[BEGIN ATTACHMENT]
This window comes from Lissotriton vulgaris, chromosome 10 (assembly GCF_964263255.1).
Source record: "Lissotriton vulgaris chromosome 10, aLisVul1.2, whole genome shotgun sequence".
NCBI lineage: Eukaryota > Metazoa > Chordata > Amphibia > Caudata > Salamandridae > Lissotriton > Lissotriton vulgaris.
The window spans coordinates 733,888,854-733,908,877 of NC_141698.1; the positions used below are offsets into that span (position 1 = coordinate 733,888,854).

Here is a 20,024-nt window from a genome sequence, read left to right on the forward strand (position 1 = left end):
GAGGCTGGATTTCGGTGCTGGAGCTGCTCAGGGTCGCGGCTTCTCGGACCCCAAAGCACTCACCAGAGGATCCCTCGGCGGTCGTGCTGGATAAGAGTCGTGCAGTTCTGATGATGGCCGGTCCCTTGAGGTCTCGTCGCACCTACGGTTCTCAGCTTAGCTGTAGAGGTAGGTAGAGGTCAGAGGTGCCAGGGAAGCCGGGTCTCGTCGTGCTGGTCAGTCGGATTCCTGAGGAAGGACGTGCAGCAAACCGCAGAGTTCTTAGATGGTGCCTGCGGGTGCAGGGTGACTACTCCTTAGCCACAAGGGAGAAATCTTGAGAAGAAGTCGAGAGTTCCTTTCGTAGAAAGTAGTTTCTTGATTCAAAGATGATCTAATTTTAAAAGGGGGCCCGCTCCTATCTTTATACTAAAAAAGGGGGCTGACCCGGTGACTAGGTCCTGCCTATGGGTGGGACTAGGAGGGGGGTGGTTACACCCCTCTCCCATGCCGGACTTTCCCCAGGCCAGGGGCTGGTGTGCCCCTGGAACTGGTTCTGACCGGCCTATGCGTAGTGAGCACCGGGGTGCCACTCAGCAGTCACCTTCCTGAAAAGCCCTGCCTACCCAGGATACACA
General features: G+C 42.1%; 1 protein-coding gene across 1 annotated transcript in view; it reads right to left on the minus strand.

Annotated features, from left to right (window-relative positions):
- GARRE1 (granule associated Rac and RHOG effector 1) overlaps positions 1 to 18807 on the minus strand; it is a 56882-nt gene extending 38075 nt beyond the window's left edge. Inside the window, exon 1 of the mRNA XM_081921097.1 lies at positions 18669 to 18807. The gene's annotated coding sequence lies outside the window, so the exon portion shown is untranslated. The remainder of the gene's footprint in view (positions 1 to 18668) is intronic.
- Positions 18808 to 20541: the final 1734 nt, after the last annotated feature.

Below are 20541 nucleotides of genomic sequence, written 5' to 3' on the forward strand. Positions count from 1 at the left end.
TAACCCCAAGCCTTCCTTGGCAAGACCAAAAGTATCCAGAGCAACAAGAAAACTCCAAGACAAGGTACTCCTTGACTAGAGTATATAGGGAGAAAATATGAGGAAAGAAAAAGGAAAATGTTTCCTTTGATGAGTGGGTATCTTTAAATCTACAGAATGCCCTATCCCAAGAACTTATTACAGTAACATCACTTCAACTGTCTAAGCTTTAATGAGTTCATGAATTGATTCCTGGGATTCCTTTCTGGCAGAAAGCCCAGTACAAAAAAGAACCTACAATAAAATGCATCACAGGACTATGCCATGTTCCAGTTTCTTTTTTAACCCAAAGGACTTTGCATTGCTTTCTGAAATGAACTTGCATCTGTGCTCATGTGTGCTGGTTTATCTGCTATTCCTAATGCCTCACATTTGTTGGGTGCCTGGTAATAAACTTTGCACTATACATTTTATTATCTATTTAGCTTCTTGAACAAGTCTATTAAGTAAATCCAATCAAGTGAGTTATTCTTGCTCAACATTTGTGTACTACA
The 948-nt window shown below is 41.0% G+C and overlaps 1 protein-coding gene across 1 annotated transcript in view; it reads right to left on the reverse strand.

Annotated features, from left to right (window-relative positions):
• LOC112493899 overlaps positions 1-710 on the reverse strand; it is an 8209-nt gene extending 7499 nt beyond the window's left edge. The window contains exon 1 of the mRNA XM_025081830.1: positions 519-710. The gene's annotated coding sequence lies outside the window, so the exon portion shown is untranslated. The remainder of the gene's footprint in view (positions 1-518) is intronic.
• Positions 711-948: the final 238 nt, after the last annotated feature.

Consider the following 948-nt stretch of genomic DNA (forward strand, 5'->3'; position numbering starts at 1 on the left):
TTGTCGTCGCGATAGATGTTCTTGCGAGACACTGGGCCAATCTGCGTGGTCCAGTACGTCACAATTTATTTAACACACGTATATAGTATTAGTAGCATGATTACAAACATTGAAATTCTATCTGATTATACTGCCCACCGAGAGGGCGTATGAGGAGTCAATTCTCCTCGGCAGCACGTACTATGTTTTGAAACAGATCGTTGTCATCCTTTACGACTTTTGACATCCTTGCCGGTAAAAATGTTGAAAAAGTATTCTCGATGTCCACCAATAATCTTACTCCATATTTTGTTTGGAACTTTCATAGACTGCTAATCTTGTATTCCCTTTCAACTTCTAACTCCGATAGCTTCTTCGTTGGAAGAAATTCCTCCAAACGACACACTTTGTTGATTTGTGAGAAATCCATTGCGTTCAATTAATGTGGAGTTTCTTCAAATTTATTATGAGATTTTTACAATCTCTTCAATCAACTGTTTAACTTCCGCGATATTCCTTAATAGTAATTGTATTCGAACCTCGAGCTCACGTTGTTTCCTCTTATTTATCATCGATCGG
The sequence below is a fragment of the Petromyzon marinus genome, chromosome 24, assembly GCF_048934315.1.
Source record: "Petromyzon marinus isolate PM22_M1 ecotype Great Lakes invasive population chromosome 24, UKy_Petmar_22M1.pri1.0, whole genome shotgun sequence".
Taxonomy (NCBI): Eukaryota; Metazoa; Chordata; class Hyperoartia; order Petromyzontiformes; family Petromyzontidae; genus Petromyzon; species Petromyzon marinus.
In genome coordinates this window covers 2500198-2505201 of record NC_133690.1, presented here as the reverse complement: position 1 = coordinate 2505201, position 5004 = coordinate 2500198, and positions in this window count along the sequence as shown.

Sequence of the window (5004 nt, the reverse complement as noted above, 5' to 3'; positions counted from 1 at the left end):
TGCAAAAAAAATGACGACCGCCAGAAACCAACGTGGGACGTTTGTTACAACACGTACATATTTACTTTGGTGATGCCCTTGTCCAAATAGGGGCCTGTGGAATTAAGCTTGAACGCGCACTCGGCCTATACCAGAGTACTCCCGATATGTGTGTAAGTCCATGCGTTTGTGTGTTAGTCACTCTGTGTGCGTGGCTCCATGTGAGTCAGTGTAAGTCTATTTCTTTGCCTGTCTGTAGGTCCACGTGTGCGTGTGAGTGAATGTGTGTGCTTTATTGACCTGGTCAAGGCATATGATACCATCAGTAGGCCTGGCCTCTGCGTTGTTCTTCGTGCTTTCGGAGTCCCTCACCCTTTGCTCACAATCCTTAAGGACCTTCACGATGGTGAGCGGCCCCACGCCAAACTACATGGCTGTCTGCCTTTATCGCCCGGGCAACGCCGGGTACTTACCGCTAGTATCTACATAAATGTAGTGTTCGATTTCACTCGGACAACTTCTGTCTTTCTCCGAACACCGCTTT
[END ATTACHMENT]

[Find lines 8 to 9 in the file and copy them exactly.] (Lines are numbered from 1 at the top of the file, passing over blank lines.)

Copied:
Annotated features, from left to right (window-relative positions):
- GARRE1 (granule associated Rac and RHOG effector 1) overlaps positions 1 to 18807 on the minus strand; it is a 56882-nt gene extending 38075 nt beyond the window's left edge. Inside the window, exon 1 of the mRNA XM_081921097.1 lies at positions 18669 to 18807. The gene's annotated coding sequence lies outside the window, so the exon portion shown is untranslated. The remainder of the gene's footprint in view (positions 1 to 18668) is intronic.